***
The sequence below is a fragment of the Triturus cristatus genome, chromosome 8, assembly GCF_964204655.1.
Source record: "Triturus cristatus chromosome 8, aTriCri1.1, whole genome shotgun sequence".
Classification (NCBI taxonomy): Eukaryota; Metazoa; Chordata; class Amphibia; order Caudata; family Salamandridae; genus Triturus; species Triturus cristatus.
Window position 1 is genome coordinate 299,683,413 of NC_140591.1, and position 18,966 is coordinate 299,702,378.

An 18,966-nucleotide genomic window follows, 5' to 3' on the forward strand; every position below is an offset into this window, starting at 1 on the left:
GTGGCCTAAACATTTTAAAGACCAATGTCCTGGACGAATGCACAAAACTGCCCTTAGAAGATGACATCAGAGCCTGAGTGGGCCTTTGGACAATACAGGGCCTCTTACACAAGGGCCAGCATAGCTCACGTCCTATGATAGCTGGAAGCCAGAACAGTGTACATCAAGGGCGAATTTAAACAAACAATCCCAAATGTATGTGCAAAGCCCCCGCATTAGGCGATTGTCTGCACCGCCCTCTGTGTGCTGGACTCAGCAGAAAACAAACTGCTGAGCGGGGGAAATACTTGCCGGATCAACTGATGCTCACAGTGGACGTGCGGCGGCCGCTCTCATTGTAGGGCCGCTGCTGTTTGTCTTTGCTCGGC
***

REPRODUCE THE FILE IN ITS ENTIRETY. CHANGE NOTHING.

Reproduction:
The sequence below is a fragment of the Triturus cristatus genome, chromosome 8, assembly GCF_964204655.1.
Source record: "Triturus cristatus chromosome 8, aTriCri1.1, whole genome shotgun sequence".
Classification (NCBI taxonomy): Eukaryota; Metazoa; Chordata; class Amphibia; order Caudata; family Salamandridae; genus Triturus; species Triturus cristatus.
Window position 1 is genome coordinate 299,683,413 of NC_140591.1, and position 18,966 is coordinate 299,702,378.

An 18,966-nucleotide genomic window follows, 5' to 3' on the forward strand; every position below is an offset into this window, starting at 1 on the left:
GTGGCCTAAACATTTTAAAGACCAATGTCCTGGACGAATGCACAAAACTGCCCTTAGAAGATGACATCAGAGCCTGAGTGGGCCTTTGGACAATACAGGGCCTCTTACACAAGGGCCAGCATAGCTCACGTCCTATGATAGCTGGAAGCCAGAACAGTGTACATCAAGGGCGAATTTAAACAAACAATCCCAAATGTATGTGCAAAGCCCCCGCATTAGGCGATTGTCTGCACCGCCCTCTGTGTGCTGGACTCAGCAGAAAACAAACTGCTGAGCGGGGGAAATACTTGCCGGATCAACTGATGCTCACAGTGGACGTGCGGCGGCCGCTCTCATTGTAGGGCCGCTGCTGTTTGTCTTTGCTCGGC